5 Trends we saw at SAMEA’s 2016 Capacity Development Workshop Series
26 October 2016
At our recent Biorhythm and Life Cycle of Programme Evaluation workshop, Creative Consulting & Development Works shared expert guidelines and insights for managing evaluations both from perspective of the commissioner and the evaluator.
The workshop was held on 6th and 7th October 2016 and focused on developing terms of reference, assessing an inception report, quality assurance for the phases of evaluation reports, and communicating evaluation findings. This was part of a broader workshop series hosted by South African Monitoring and Evaluation Association (SAMEA), Department of Planning, Monitoring & Evaluation (DPME), CLEAR, Zenex Foundation and others and held at the Hilton Doubletree in Cape Town.
Our workshop presenters and participants. From left to right: Nonhlanhla Buta, Quondile Hadebe, Leanne Adams (CC&DW), Mkhululi Mnyaka (CC&DW), Nirmala Govender, Lesego Taunyane, Kholofelo Sebothoma, Ruzelle Julie, Nicola van der Merwe (CC&DW), Koena Mwale
Some trends and insights that emerged:
- The workshop series was well-attended, particularly by government representatives at national, provincial and local levels. This showed the need and movement towards monitoring and evaluation (M&E) as a core requirement for good governance and within the public service.
- The discussion around professionalisation continues to drive the development of the parameters, standards and required competencies of evaluators within the sector. Its more and more evident that solid evaluation grounding, theoretical foundation and well-established practical experience are essential and necessary as the evaluation industry consolidates and stengthens in South Africa. The interest in participating in various training options was indicative of the desire of evaluators and practitioners to build on their evaluation skills.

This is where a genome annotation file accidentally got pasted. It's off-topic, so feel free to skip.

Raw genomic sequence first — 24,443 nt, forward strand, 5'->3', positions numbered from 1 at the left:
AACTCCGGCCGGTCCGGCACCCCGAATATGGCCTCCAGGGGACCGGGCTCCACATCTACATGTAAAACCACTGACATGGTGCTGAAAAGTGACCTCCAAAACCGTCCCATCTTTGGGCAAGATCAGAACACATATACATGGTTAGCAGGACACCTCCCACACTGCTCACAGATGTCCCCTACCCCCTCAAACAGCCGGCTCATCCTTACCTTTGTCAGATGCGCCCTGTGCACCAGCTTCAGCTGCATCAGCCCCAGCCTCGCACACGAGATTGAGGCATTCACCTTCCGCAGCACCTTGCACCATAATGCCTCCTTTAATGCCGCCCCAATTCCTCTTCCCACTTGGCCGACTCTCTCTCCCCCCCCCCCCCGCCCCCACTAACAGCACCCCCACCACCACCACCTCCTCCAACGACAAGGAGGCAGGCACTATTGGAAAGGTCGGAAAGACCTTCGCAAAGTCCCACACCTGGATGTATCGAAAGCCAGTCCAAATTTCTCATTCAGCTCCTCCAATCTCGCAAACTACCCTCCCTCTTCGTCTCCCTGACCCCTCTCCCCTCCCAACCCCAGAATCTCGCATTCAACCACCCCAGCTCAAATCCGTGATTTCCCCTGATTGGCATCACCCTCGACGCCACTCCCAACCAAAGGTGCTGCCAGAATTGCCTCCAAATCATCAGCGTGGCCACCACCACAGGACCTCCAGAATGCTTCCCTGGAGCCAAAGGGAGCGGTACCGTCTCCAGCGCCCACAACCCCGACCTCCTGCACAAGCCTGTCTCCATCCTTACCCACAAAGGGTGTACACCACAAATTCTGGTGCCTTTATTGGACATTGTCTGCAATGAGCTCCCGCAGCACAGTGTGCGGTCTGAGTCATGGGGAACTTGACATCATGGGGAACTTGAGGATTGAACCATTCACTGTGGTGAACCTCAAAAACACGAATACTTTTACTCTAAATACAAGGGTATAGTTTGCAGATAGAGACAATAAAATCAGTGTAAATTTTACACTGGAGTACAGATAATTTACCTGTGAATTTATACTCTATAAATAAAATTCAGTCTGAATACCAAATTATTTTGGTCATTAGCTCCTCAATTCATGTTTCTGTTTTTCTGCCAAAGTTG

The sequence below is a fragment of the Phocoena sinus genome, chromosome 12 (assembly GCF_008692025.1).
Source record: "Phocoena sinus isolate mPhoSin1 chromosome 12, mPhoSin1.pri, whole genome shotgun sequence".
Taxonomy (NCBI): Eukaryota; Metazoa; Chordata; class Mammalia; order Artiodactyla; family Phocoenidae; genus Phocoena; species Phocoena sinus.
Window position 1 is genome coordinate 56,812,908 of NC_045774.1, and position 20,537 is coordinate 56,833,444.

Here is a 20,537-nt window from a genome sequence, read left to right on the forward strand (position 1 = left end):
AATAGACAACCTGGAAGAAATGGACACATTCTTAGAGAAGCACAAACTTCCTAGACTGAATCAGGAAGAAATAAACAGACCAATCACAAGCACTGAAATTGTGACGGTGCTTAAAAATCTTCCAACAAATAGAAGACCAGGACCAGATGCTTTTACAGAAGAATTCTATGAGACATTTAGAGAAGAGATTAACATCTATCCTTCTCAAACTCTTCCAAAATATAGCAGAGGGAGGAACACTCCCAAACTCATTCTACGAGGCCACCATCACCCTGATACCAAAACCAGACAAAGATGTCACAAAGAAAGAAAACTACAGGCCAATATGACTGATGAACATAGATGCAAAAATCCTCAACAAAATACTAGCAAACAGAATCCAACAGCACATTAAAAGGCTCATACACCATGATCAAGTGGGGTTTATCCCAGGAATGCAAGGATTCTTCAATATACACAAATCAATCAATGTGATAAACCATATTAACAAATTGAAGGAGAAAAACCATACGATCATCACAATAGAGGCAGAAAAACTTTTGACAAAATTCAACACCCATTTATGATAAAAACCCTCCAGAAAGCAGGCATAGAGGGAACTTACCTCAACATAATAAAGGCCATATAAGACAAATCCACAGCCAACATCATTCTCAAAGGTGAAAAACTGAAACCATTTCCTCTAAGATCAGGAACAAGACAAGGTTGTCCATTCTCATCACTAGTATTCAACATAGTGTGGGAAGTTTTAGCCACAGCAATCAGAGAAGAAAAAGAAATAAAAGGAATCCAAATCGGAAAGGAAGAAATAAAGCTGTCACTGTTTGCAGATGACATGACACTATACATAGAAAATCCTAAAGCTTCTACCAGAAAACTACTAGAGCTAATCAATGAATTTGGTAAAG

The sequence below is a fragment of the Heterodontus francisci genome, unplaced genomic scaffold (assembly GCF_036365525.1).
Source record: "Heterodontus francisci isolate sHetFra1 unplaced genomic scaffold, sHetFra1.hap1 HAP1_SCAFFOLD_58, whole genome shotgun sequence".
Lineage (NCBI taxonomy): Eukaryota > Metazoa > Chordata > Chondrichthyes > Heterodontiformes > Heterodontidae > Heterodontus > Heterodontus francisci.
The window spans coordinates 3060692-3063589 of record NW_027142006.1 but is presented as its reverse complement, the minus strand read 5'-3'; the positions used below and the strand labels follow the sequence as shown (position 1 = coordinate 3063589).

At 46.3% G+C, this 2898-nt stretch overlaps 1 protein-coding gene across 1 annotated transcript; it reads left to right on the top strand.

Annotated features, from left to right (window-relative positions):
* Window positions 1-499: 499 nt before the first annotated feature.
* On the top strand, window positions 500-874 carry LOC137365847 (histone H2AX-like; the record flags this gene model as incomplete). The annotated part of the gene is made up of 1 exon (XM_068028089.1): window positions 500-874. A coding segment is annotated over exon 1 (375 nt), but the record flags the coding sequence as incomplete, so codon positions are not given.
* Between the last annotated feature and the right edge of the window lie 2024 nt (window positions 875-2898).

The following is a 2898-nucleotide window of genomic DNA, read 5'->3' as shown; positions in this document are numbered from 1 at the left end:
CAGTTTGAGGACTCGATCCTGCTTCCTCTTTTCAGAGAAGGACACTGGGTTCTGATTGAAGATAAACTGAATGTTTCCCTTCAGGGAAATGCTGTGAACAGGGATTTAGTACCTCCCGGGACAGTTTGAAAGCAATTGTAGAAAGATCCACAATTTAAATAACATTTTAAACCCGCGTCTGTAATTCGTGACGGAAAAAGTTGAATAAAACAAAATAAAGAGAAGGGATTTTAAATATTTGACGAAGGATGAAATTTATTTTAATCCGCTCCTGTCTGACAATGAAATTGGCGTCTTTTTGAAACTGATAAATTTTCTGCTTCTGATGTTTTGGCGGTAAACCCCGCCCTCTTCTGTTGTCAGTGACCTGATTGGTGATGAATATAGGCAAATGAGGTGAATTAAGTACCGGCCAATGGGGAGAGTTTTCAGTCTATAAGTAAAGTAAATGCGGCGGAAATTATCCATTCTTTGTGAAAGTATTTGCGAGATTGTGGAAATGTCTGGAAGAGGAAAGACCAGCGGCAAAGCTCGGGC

- Smaller venue spaces allowed for active and engaging round-table discussions. These more intimate spaces, compared to some of the larger venues which were filled to capacity, saw increased levels of personal engagement and participation in workshop conversation and allowed for more active learning.
Workshop attendees seemed to be able to better relate to one another in this smaller setting and were able to share personalised examples of M&E queries and challenges. Trainers could also tailor responses and lead discussions that were most relevant.
- Despite the recognition of the importance of good monitoring and evaluation practices, government officials report that they are still facing many challenges in implementing M&E at ground level. This is possibly largely due to funding and human resources. Often, there are a number of monitoring officers who are expected to perform an evaluation function, but have only been equipped with the skills to conduct project monitoring.
While monitoring is the ongoing analysis of project progress towards achieving planned results, evaluation provides an assessment of the efficiency, impact, relevance and sustainability of the project. This value judgement often required a separate set of skills and is usually conducted by an independent and external agency.
There is gap in the capacity development of government representatives who focus on M&E within their departments while their need for this development is becoming more and more prevalent. Allowing time for an investment in capacity development, through continued training, is important to bridge the gap and transfer skills.
- The ease of understanding and practicality of concepts taught and discussed in M&E training workshop is important. In the same way that evaluations need to be conducted with a utilization-focused lens, training and capacity building programmes in the evaluation sector also need to concentrate on how the learnings can be less focused on high-level theories and more focused on being easily implementable for everyday working settings.
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